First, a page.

Email: keith [dot] murai [at] mcgill [dot] ca
Tel.: 514-934-1934 ext. 43477
Associate Professor | Neurology & Neurosurgery, Medicine (Dept. & Faculty)
Researcher | Research Institute of the McGill University Health Centre
In the laboratory, we use molecular, biochemical, and cell imaging approaches to study the synaptic function of proteins and signaling complexes. Understanding how synapses are modified will likely yield important insight into cognitive function and mental disease.
Regulation of synaptic morphology and function
Synapses are specialized sites of cell to cell attachment that are critical for neural cell communication. Information is stored in the brain by creating, remodeling, and modifying the effectiveness of synapses. Recently, the diversity of molecules that are localized at excitatory synapses has begun to be revealed. These proteins (cell surface, scaffolding, and signaling molecules) are networked together and establish the structural framework of the synapse. Many of these proteins are critical for synaptic transmission and/or long-term synaptic plasticity. In most cases, however, the mechanistic details behind their function at synapses remains unknown.
The major research interest of the laboratory is to understand how proteins (neural and glial) and their signaling complexes regulate synaptic morphology and function. Remarkably, in certain brain regions such as the hippocampus (an area important for learning and memory), neurons have the potential to undergo morphological changes into adulthood. In particular, the dendritic spines, the small protrusions on dendrites that receive the vast majority of excitatory input in the brain, show extensive geometrical remodeling. They can change their morphology on the order of minutes, suggesting that alterations in neural activity can quickly alter spine parameters. These modifications may enable rapid adjustments to ionic balance (i.e. Ca2+), biochemical, and protein signaling events that impact postsynaptic physiology. Proper spine structure, motility, and organization is likely critical for synaptic efficacy while abnormalities may be related to mental retardation associated with conditions such as Down, Williams, and fragile-X syndromes, and cognitive impairments linked to schizophrenia. Thus, identifying the mechanisms that regulate the structural features of spines is important for understanding elements of synaptic plasticity, cognitive function, and mental disease.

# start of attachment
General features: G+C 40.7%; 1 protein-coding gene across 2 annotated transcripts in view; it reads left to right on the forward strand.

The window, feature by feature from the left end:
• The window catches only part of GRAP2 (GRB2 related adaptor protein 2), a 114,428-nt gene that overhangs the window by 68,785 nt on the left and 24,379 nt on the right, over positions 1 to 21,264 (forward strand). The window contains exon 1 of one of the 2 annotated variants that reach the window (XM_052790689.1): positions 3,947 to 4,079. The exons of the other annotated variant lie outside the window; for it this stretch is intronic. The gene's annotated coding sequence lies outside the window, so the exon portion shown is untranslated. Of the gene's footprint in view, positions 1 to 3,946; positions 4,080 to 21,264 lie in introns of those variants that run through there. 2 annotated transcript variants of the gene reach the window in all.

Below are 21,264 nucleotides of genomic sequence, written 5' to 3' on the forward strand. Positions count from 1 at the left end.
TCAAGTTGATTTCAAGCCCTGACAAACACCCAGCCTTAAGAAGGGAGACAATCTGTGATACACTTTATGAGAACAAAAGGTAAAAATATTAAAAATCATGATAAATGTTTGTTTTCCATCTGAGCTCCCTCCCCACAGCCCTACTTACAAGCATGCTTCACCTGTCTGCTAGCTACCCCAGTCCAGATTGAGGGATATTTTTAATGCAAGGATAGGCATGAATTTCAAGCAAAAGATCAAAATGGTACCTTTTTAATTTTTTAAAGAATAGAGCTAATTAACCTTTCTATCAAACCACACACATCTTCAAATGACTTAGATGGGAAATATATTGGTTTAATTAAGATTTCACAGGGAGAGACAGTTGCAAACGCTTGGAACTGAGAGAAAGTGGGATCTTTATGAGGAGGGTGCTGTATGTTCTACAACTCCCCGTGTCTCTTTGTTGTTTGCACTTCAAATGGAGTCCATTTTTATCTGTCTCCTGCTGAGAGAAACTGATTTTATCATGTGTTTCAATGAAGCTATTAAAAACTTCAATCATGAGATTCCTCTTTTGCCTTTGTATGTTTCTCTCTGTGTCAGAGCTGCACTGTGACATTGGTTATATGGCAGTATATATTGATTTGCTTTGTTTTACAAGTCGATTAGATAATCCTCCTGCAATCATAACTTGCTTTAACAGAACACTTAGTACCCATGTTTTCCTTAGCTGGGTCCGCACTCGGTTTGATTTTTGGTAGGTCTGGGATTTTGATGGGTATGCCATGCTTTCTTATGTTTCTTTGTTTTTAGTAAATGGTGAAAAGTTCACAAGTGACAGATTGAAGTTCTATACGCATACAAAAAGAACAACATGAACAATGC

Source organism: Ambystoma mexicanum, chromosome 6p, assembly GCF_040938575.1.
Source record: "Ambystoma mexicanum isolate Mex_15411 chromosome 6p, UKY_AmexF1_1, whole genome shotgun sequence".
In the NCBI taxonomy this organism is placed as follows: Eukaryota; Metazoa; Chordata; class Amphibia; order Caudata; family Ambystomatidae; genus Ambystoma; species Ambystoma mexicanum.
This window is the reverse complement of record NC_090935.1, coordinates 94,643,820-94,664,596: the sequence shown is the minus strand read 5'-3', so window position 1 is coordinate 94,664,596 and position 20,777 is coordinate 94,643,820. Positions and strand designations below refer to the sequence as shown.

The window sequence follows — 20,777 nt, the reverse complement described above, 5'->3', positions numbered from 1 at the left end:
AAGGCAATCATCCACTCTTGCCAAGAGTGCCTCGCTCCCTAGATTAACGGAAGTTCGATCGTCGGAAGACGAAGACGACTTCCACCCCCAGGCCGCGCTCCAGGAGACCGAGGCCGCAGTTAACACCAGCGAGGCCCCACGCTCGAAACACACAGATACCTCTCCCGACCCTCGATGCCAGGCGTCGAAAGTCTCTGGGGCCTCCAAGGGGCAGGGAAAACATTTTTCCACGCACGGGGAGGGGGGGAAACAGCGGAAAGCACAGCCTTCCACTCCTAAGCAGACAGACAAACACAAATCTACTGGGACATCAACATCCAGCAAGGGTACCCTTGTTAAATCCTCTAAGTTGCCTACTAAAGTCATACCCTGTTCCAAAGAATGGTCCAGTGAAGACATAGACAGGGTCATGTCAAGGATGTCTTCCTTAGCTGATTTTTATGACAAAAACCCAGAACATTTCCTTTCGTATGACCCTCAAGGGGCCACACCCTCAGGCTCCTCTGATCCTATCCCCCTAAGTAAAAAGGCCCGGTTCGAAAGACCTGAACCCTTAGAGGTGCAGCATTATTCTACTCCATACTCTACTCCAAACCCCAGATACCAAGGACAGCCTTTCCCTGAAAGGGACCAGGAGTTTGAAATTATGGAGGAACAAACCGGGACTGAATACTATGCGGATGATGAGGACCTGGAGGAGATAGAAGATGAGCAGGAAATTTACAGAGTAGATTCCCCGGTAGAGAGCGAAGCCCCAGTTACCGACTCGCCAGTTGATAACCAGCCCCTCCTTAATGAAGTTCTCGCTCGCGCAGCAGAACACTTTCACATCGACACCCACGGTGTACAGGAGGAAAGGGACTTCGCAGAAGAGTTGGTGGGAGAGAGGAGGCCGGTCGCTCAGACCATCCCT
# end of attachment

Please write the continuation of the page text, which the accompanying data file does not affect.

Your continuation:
One project in the lab studies the role of Eph receptors and their ephrin ligands. The Eph receptors comprise a large family of receptor tyrosine kinases and are found in a wide variety of developing and mature tissues. Recently, the Eph receptors and ligands have been localized on postsynaptic membranes of neurons, especially in regions of the brain that show high neural plasticity. These proteins represent excellent candidates for defining synaptic morphology since they are important regulators of cellular interactions and morphology during development of the nervous system.
Another research interest in the lab is to understand how the relationship between neurons and glia influences brain plasticity. Glia can regulate synapse number and maturation during development and display calcium excitability, can handle neurotransmitter, and buffer the extracellular milieu. Indeed, the complex interplay between neurons and glia is necessary for synaptic transmission. We are interested in determining the mechanisms that are important for neuron to glia and glia to glia communication.